Cooperative Facts and History

From the very beginning of the United States, the cooperative enterprise has been an important factor in the life and livelihood of its farmers and rural communities. Co-ops have helped shape the character, the economics and the social and political life of our state and nation.

 

What is a cooperative?

A cooperative is a voluntary association of people organized to serve themselves through their own business, with all profits returned to its members.

A cooperative is owned and democratically controlled by the people who use its services.

The earnings of a cooperative are distributed to the user-owners on the basis of how much business they do with the cooperative.

Farmers Union grew hand-in-hand with the locally-owned Farmers Union cooperatives  that evolved into tap roots for CHS Cenex Harvest States. Cooperatives allow member-customers to profit from owning and controlling their own company. Over the years, cooperatives have continued their success throughout North Dakota. NDFU continues to find ways to guide, assist, and support locally owned cooperatives.

Cooperative Essentials

Cooperative Principles

Open membership
anyone can join

Democratic control
one member, one vote

Limited return on invested capital

Patronage refunds in proportion to each member’s volume of business

Sales at competitive prices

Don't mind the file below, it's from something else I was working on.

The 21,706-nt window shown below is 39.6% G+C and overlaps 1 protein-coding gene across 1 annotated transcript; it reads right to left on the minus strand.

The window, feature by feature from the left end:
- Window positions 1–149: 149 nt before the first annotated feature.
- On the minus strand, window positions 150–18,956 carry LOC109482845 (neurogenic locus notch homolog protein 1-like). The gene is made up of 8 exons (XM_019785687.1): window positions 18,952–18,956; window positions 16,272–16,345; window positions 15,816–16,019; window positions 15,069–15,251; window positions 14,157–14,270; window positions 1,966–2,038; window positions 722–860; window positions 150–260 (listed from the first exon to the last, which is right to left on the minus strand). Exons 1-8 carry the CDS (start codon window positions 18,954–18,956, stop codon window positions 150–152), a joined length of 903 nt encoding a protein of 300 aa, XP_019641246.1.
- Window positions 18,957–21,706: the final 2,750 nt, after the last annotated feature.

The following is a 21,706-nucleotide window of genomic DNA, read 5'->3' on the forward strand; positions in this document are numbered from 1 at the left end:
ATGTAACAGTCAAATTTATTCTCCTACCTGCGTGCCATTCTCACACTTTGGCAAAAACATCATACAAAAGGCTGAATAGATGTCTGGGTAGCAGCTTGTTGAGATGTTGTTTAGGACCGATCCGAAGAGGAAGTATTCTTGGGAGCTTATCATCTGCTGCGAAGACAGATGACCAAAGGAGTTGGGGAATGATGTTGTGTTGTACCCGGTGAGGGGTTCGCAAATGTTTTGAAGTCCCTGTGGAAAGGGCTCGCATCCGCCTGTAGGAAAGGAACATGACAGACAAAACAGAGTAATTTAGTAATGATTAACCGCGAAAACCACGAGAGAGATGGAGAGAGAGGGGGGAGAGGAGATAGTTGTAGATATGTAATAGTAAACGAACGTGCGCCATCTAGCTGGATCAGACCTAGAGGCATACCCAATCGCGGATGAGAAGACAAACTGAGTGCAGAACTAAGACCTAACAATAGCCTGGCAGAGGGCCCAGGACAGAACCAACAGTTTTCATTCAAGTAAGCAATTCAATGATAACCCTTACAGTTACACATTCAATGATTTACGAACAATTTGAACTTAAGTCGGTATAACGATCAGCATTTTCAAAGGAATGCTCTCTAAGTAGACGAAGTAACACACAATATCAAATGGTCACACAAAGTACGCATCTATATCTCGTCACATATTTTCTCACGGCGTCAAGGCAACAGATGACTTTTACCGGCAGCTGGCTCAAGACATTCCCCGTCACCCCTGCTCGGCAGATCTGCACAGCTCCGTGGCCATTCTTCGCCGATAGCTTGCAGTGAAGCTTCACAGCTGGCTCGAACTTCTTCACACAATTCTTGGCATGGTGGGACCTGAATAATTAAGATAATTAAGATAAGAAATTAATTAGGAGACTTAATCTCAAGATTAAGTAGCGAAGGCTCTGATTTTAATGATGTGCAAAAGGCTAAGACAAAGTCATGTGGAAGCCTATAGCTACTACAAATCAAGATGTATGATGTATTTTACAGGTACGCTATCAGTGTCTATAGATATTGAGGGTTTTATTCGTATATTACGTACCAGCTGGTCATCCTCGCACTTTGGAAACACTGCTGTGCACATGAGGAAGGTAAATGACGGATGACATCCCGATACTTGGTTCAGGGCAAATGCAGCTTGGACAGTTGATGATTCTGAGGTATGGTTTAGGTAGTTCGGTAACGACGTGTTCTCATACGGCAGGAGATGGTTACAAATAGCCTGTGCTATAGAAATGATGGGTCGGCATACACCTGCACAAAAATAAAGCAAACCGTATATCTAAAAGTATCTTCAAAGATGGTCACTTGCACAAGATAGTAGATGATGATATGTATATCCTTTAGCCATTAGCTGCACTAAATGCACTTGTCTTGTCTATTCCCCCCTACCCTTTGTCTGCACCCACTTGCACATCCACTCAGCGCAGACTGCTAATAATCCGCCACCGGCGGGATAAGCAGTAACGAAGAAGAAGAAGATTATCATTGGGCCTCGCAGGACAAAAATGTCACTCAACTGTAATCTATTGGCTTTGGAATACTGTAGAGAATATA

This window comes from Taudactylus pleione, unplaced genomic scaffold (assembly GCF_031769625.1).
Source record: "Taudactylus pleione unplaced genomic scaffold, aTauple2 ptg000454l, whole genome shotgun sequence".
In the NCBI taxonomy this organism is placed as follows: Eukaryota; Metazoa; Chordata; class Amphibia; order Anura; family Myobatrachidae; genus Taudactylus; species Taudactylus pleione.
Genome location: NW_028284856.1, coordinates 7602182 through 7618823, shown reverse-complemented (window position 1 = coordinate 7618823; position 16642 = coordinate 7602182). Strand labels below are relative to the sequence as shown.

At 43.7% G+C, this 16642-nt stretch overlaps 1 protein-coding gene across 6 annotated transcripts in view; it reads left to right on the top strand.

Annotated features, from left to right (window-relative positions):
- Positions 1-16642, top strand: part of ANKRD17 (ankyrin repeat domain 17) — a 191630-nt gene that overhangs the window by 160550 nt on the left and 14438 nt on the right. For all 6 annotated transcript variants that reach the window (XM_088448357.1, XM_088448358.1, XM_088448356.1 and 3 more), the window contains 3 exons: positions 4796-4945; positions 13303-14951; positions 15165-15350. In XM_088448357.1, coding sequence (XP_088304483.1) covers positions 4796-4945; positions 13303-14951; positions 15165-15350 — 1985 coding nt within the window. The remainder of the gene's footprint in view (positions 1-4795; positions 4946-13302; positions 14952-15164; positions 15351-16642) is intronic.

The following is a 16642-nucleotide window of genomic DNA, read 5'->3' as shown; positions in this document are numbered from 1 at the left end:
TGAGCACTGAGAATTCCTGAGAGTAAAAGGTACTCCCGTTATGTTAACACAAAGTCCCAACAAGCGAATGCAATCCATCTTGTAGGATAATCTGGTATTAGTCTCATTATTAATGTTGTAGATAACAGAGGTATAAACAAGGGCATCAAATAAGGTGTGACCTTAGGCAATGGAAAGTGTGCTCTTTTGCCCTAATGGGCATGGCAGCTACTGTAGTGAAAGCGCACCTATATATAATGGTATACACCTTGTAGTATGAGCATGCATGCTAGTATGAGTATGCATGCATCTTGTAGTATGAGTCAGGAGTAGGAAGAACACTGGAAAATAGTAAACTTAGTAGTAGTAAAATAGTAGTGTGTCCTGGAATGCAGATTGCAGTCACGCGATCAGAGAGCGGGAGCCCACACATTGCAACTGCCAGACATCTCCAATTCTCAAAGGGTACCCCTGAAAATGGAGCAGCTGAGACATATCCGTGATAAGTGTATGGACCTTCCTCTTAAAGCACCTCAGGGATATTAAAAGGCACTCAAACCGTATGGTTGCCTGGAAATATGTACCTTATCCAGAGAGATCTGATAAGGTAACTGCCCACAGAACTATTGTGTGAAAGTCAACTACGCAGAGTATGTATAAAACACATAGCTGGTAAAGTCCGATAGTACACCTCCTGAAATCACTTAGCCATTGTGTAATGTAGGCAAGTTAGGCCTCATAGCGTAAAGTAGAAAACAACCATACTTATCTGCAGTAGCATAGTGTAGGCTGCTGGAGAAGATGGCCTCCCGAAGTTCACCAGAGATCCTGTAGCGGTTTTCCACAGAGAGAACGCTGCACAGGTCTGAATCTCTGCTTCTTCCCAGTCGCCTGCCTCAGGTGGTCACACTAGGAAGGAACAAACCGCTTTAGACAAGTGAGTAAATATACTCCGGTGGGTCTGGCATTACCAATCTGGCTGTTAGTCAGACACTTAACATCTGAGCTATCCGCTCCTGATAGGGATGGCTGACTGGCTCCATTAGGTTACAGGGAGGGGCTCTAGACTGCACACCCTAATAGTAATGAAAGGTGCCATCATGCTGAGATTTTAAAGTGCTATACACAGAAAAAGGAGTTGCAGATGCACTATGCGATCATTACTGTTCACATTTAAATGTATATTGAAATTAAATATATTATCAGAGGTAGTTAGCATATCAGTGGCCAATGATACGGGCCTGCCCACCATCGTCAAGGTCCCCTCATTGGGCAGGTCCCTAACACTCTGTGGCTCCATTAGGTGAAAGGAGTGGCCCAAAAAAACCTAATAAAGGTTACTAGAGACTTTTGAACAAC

Political and religious neutrality

Continuing cooperative education program

Continuous expansion

Members Make Co-ops Go

C.H. Kirkman, Jr.
Farmers Cooperative Service

A cooperative is a group of people with similar needs – such as power, credit, food or selling products and buying supplies. Members both own and use the co-op.If they expect help from their cooperative – as members, they must make the co-op go and grow.

They must:

  • help get the facts they need to start a cooperative – and help organize it.
  • understand the Articles of incorporation, Bylaws, marketing agreements and other legal papers.
  • choose and elect good directors.
  • attend all member meetings and encourage other members to do the same.
  • At meetings they will discuss problems, voice opinions and ideas, vote and then accept the decision of the majority.
  • Know how the co-op is working, and provide information when asked for it.
  • Keep an open mind about new ways to make the co-op better.
  • Use the co-op. Get others to use it.
  • Do as much business for cash as possible. If credit is extended, pay bills promptly.
  • Help your co-op grow.
  • Accept special tasks when asked.
  • Realize the co-op is the members’ business – not just an outside business.
  • Defend the cooperative when people give incorrect information about it.
  • Look a member director or employee problems with an open mind.
  • Support other affiliated cooperatives.
  • Don’t ask for special favors – such as lower price and more credit.
  • Tell others about the co-op.

The cooperative is yours! Be a proud member! Remember: To make your co-op go – you must keep going to your co-op.

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